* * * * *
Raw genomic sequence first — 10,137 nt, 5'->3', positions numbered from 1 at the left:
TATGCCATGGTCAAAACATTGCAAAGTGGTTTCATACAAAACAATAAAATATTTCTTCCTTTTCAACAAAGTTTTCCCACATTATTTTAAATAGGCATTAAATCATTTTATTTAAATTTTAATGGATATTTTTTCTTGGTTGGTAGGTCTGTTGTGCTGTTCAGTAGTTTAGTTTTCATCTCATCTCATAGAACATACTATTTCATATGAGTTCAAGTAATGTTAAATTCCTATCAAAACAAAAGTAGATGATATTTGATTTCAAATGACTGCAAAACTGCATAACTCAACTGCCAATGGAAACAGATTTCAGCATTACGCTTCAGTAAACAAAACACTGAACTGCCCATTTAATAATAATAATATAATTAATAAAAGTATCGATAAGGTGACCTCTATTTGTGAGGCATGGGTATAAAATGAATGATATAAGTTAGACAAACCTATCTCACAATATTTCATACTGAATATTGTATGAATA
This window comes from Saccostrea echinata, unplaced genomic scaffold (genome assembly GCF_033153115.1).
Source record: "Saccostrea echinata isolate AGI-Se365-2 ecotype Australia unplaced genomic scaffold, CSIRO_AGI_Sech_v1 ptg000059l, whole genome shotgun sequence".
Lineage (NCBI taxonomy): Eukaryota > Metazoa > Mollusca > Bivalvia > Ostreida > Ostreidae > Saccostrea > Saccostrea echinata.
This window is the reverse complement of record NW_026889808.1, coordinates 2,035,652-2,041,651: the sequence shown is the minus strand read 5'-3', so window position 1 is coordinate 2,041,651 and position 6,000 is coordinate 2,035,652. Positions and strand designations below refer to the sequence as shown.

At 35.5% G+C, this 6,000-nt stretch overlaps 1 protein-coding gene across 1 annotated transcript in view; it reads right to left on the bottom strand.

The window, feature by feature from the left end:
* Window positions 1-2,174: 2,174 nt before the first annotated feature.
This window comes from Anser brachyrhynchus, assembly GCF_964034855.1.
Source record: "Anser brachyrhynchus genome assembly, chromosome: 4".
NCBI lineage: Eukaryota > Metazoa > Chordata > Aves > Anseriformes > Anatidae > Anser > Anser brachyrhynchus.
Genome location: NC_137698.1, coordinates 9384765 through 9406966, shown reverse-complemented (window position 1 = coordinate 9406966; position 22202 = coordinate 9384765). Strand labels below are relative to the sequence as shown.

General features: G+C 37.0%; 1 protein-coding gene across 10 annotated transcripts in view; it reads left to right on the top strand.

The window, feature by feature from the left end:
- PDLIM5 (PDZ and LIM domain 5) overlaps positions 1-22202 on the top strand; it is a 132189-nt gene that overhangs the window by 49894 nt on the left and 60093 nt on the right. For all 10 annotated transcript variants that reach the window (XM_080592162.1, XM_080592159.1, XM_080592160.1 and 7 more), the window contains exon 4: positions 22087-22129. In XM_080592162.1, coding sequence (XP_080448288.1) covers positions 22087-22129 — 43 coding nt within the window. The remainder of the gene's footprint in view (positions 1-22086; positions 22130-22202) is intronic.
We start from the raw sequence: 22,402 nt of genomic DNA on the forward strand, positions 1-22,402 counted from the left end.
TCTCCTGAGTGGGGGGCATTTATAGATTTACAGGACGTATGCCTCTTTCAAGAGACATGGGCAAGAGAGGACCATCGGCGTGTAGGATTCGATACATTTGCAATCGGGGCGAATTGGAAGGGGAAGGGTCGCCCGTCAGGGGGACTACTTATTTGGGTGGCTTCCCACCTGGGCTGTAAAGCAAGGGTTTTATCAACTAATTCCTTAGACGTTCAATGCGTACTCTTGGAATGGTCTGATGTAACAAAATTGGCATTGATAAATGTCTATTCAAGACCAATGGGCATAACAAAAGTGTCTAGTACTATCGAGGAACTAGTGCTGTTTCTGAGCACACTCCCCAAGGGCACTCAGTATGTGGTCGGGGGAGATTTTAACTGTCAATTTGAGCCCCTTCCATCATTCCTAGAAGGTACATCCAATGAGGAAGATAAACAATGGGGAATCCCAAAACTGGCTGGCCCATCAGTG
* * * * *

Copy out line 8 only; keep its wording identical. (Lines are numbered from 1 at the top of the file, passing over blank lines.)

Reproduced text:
The window, feature by feature from the left end: